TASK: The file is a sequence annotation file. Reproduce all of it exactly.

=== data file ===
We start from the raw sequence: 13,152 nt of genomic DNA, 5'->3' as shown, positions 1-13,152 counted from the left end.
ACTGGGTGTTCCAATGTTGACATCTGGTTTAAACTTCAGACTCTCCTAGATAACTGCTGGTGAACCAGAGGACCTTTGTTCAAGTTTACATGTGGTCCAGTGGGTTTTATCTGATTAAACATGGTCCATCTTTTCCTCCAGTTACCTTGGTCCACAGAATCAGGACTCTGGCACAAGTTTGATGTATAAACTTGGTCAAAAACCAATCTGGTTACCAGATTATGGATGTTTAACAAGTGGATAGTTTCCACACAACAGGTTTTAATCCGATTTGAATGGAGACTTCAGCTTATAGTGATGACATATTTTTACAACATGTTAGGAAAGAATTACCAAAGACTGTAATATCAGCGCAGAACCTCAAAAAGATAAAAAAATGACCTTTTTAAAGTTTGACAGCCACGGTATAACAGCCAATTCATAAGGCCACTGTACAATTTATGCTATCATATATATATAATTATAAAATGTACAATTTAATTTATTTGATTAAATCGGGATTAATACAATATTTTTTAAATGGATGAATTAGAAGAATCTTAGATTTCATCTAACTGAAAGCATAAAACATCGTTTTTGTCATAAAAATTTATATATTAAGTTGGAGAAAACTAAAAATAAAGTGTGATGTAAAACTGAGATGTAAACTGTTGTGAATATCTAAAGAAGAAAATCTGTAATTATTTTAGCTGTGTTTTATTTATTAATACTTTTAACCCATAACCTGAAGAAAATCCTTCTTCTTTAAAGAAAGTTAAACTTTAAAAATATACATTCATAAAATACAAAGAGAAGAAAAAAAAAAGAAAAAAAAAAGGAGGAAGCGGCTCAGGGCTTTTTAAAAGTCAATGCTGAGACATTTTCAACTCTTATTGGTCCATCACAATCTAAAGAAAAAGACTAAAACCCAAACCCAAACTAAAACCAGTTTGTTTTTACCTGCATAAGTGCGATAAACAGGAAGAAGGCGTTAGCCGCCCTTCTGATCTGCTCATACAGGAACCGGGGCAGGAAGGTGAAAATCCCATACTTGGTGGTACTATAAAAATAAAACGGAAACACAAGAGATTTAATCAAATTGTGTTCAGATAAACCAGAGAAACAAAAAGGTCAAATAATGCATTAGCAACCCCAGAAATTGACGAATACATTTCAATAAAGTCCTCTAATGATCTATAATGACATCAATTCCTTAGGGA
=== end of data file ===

We start from the raw sequence: 13,152 nt of genomic DNA, 5'->3' as shown, positions 1-13,152 counted from the left end.
ACTGGGTGTTCCAATGTTGACATCTGGTTTAAACTTCAGACTCTCCTAGATAACTGCTGGTGAACCAGAGGACCTTTGTTCAAGTTTACATGTGGTCCAGTGGGTTTTATCTGATTAAACATGGTCCATCTTTTCCTCCAGTTACCTTGGTCCACAGAATCAGGACTCTGGCACAAGTTTGATGTATAAACTTGGTCAAAAACCAATCTGGTTACCAGATTATGGATGTTTAACAAGTGGATAGTTTCCACACAACAGGTTTTAATCCGATTTGAATGGAGACTTCAGCTTATAGTGATGACATATTTTTACAACATGTTAGGAAAGAATTACCAAAGACTGTAATATCAGCGCAGAACCTCAAAAAGATAAAAAAATGACCTTTTTAAAGTTTGACAGCCACGGTATAACAGCCAATTCATAAGGCCACTGTACAATTTATGCTATCATATATATATAATTATAAAATGTACAATTTAATTTATTTGATTAAATCGGGATTAATACAATATTTTTTAAATGGATGAATTAGAAGAATCTTAGATTTCATCTAACTGAAAGCATAAAACATCGTTTTTGTCATAAAAATTTATATATTAAGTTGGAGAAAACTAAAAATAAAGTGTGATGTAAAACTGAGATGTAAACTGTTGTGAATATCTAAAGAAGAAAATCTGTAATTATTTTAGCTGTGTTTTATTTATTAATACTTTTAACCCATAACCTGAAGAAAATCCTTCTTCTTTAAAGAAAGTTAAACTTTAAAAATATACATTCATAAAATACAAAGAGAAGAAAAAAAAAAGAAAAAAAAAAGGAGGAAGCGGCTCAGGGCTTTTTAAAAGTCAATGCTGAGACATTTTCAACTCTTATTGGTCCATCACAATCTAAAGAAAAAGACTAAAACCCAAACCCAAACTAAAACCAGTTTGTTTTTACCTGCATAAGTGCGATAAACAGGAAGAAGGCGTTAGCCGCCCTTCTGATCTGCTCATACAGGAACCGGGGCAGGAAGGTGAAAATCCCATACTTGGTGGTACTATAAAAATAAAACGGAAACACAAGAGATTTAATCAAATTGTGTTCAGATAAACCAGAGAAACAAAAAGGTCAAATAATGCATTAGCAACCCCAGAAATTGACGAATACATTTCAATAAAGTCCTCTAATGATCTATAATGACATCAATTCCTTAGGGA